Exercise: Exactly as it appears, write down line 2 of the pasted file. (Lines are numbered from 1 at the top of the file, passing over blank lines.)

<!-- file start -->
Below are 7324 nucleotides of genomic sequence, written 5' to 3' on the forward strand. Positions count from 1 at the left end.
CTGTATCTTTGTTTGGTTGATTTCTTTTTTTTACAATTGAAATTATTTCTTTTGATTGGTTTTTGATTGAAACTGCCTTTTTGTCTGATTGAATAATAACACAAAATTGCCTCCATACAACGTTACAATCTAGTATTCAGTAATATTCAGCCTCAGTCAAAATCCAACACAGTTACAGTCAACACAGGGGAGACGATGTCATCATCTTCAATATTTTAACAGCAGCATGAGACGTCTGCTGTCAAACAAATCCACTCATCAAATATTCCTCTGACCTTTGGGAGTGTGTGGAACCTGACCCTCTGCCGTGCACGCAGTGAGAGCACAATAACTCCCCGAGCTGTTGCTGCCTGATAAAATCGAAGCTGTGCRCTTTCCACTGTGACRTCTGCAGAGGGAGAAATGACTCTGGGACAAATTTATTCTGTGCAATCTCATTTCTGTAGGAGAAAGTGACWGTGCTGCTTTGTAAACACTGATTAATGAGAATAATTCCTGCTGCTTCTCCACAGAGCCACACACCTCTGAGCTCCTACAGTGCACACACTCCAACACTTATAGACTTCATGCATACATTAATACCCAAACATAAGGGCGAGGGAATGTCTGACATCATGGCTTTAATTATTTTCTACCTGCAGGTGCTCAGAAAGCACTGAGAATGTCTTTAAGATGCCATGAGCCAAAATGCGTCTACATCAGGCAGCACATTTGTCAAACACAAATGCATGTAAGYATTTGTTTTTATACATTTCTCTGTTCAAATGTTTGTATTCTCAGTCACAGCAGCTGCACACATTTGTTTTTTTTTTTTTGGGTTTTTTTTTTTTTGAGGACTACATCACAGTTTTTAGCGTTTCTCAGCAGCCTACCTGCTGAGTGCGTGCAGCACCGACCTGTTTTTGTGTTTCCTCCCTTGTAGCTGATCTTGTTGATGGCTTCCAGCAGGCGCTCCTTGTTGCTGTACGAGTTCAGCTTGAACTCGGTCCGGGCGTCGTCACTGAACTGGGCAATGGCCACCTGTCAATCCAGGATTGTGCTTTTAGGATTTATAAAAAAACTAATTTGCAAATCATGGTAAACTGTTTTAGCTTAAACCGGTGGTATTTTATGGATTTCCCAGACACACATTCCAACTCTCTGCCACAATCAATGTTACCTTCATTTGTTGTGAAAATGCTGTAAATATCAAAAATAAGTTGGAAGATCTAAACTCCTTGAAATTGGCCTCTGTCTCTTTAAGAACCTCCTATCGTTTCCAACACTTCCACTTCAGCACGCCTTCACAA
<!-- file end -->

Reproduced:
CTGTATCTTTGTTTGGTTGATTTCTTTTTTTTACAATTGAAATTATTTCTTTTGATTGGTTTTTGATTGAAACTGCCTTTTTGTCTGATTGAATAATAACACAAAATTGCCTCCATACAACGTTACAATCTAGTATTCAGTAATATTCAGCCTCAGTCAAAATCCAACACAGTTACAGTCAACACAGGGGAGACGATGTCATCATCTTCAATATTTTAACAGCAGCATGAGACGTCTGCTGTCAAACAAATCCACTCATCAAATATTCCTCTGACCTTTGGGAGTGTGTGGAACCTGACCCTCTGCCGTGCACGCAGTGAGAGCACAATAACTCCCCGAGCTGTTGCTGCCTGATAAAATCGAAGCTGTGCRCTTTCCACTGTGACRTCTGCAGAGGGAGAAATGACTCTGGGACAAATTTATTCTGTGCAATCTCATTTCTGTAGGAGAAAGTGACWGTGCTGCTTTGTAAACACTGATTAATGAGAATAATTCCTGCTGCTTCTCCACAGAGCCACACACCTCTGAGCTCCTACAGTGCACACACTCCAACACTTATAGACTTCATGCATACATTAATACCCAAACATAAGGGCGAGGGAATGTCTGACATCATGGCTTTAATTATTTTCTACCTGCAGGTGCTCAGAAAGCACTGAGAATGTCTTTAAGATGCCATGAGCCAAAATGCGTCTACATCAGGCAGCACATTTGTCAAACACAAATGCATGTAAGYATTTGTTTTTATACATTTCTCTGTTCAAATGTTTGTATTCTCAGTCACAGCAGCTGCACACATTTGTTTTTTTTTTTTTGGGTTTTTTTTTTTTTGAGGACTACATCACAGTTTTTAGCGTTTCTCAGCAGCCTACCTGCTGAGTGCGTGCAGCACCGACCTGTTTTTGTGTTTCCTCCCTTGTAGCTGATCTTGTTGATGGCTTCCAGCAGGCGCTCCTTGTTGCTGTACGAGTTCAGCTTGAACTCGGTCCGGGCGTCGTCACTGAACTGGGCAATGGCCACCTGTCAATCCAGGATTGTGCTTTTAGGATTTATAAAAAAACTAATTTGCAAATCATGGTAAACTGTTTTAGCTTAAACCGGTGGTATTTTATGGATTTCCCAGACACACATTCCAACTCTCTGCCACAATCAATGTTACCTTCATTTGTTGTGAAAATGCTGTAAATATCAAAAATAAGTTGGAAGATCTAAACTCCTTGAAATTGGCCTCTGTCTCTTTAAGAACCTCCTATCGTTTCCAACACTTCCACTTCAGCACGCCTTCACAA